Posted on 30 Aug 2013
Yesterday, the Department of Justice announced further guidance to its federal marijuana enforcement policy, based upon recent state ballot initiatives that legalize the possession of small amounts of the drug. Although marijuana is considered an illegal drug under the Controlled Substances Act, Colorado and Washington have enacted laws that legalize its recreational use. Additionally, for nearly two decades, several states have allowed use of the drug for medicinal purposes.
Yesterday, the Department of Justice announced further guidance to federal marijuana enforcement policy, based upon recent state ballot initiatives that legalize possession of small amounts of the drug.
Although marijuana is considered an illegal drug under the Controlled Substances Act, Colorado and Washington have enacted laws that legalize its recreational use. Additionally, for nearly two decades, several states have allowed use of the drug for medicinal purposes.
Under the updated policy, DOJ announced that “enforcement of state law by state and local law enforcement and regulatory bodies should remain the primary means of addressing marijuana-related activity.” As such, “prosecutors should continue to review marijuana cases on a case-by-case basis and weigh all available information and evidence, including, but not limited to, whether the operation is demonstrably in compliance with a strong and effective regulatory system.”
In making its announcement, DOJ enumerated several enforcement priorities that inform whether state regulatory schemes are adequate enough to preclude federal enforcement of the Controlled Substances Act. Thus, state schemes that embrace the following federal priorities are more likely to be protected from federal challenges:
- Preventing the distribution of marijuana to minors;
- Preventing revenue from the sale of marijuana from going to criminal enterprises, gangs, and cartels;
- Preventing the diversion of marijuana from states where it is legal under state law in some form to other states;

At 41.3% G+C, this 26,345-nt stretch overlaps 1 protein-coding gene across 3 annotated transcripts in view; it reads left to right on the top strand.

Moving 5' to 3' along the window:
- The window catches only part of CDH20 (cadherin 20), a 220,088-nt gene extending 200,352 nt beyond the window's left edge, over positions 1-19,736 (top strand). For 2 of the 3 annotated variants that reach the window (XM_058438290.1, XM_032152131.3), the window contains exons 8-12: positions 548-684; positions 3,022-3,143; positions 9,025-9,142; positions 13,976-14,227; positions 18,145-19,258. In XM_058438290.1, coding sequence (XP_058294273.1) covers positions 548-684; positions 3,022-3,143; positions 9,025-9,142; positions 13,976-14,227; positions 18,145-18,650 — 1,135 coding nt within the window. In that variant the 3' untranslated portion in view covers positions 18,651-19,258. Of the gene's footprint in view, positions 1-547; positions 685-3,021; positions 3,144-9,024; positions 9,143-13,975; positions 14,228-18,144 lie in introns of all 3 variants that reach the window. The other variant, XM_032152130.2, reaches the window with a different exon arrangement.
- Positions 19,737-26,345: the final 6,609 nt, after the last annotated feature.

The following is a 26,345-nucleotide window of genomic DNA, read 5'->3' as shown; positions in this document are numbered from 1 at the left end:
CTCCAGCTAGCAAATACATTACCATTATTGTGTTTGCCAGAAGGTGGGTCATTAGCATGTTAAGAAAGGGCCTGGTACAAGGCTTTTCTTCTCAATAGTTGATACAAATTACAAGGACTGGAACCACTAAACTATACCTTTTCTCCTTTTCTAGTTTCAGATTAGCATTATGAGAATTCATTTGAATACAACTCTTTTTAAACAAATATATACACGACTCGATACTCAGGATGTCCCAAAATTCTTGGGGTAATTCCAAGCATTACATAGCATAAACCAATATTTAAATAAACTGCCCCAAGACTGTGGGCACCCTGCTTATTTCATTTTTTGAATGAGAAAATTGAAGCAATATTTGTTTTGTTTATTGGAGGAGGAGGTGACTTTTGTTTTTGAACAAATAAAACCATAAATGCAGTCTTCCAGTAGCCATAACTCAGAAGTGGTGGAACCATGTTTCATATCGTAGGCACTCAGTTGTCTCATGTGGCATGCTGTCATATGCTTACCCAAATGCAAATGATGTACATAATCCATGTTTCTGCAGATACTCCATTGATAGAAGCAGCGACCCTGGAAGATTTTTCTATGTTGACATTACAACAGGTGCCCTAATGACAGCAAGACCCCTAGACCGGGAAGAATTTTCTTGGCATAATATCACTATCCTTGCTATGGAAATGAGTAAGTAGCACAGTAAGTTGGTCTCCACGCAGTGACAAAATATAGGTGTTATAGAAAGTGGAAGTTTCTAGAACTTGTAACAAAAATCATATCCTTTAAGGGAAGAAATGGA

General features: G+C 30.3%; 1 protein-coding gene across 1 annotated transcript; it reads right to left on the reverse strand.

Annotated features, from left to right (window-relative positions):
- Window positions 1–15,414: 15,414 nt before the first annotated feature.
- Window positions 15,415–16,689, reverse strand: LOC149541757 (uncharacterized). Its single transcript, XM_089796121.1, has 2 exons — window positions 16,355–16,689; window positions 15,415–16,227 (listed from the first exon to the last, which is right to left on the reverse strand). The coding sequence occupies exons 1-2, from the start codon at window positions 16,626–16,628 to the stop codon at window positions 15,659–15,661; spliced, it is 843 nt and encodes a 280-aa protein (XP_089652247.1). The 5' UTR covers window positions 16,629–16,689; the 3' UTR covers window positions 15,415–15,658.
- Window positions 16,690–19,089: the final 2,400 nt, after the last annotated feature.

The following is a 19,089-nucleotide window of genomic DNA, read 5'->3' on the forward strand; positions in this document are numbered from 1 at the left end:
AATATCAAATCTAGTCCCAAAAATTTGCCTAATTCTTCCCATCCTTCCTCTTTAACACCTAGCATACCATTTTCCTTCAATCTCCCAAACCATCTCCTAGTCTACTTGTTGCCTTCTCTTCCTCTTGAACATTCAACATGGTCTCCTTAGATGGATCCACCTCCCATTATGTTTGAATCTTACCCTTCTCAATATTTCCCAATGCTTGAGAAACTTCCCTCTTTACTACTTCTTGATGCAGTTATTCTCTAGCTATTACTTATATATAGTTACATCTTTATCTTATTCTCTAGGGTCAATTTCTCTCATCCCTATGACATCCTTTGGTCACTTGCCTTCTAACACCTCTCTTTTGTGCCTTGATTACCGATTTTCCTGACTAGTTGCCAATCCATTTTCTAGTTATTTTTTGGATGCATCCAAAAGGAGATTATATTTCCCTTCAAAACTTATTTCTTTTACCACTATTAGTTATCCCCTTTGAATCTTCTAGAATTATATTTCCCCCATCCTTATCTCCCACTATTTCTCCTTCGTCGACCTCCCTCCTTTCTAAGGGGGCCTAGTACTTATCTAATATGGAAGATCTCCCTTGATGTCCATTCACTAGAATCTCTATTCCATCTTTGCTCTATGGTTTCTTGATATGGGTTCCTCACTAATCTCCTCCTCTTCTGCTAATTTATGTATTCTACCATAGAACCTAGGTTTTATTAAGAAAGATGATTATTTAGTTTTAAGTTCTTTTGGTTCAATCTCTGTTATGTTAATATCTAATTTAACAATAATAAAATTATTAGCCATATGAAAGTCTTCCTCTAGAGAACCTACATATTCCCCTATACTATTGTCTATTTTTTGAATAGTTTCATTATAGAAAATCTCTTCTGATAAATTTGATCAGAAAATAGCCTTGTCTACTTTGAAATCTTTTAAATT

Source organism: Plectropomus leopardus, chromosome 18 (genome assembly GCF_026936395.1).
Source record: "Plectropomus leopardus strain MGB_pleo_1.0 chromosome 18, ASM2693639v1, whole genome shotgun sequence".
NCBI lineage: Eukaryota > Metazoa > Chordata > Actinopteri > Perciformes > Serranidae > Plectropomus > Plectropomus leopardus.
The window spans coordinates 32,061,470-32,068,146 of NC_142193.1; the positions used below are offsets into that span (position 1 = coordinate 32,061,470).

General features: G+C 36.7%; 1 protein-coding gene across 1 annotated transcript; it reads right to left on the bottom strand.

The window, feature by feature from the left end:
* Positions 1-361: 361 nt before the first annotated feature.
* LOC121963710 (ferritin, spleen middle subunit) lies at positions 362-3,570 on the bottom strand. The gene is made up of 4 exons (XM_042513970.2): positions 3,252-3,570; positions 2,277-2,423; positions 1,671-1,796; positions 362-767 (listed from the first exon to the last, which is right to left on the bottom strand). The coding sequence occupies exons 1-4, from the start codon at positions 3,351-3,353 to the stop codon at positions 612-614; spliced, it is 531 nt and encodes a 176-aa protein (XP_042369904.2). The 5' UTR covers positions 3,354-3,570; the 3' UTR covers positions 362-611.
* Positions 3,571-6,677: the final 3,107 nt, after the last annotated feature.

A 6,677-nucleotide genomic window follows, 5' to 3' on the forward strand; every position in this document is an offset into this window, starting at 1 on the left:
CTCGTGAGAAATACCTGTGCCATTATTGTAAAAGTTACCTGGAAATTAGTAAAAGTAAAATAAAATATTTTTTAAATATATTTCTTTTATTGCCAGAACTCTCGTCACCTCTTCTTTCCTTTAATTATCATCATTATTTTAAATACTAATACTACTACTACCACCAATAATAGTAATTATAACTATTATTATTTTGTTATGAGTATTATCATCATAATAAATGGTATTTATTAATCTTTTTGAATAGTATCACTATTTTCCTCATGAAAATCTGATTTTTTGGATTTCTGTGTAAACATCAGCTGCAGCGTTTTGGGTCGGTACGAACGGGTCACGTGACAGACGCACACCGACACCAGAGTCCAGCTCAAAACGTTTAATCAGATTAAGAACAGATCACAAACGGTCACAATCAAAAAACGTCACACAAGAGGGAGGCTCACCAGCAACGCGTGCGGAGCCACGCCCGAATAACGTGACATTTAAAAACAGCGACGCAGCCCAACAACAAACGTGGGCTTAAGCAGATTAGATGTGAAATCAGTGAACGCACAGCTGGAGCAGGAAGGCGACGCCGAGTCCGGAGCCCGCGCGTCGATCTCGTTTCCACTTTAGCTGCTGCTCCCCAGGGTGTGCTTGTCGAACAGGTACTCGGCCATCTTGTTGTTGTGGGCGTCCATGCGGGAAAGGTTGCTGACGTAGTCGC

- Preventing state-authorized marijuana activity from being used as a cover or pretext for the trafficking of other illegal drugs or other illegal activity;
- Preventing violence and the use of firearms in the cultivation and distribution of marijuana;
- Preventing drugged driving and the exacerbation of other adverse public health consequences associated with marijuana use;
- Preventing the growing of marijuana on public lands and the attendant public safety and environmental dangers posed by marijuana production on public lands; and
- Preventing marijuana possession or use on federal property.
To be clear, marijuana possession remains illegal under North Carolina law. Nonetheless, DOJ’s guidance reflects a fundamental policy shift that further de-prioritizes the federal prosecution of marijuana crimes that do not implicate the above principles. This is further evidenced by distribution of DOJ’s policy memorandum to all United States Attorneys, not just those in states that have legalized some form of marijuana use.
After the 40-year War of Drugs, reform appears to be here, and taking place in incremental, but significant ways. From enactment of the Fair Sentencing Act, which reduced the crack-cocaine sentencing disparity, to Congressional and Executive concerns about mandatory minimum sentences, policy-makers appear to recognize that mass incarceration, which has been fueled primarily by the failed War on Drugs, is unsustainable and devastating to American society.
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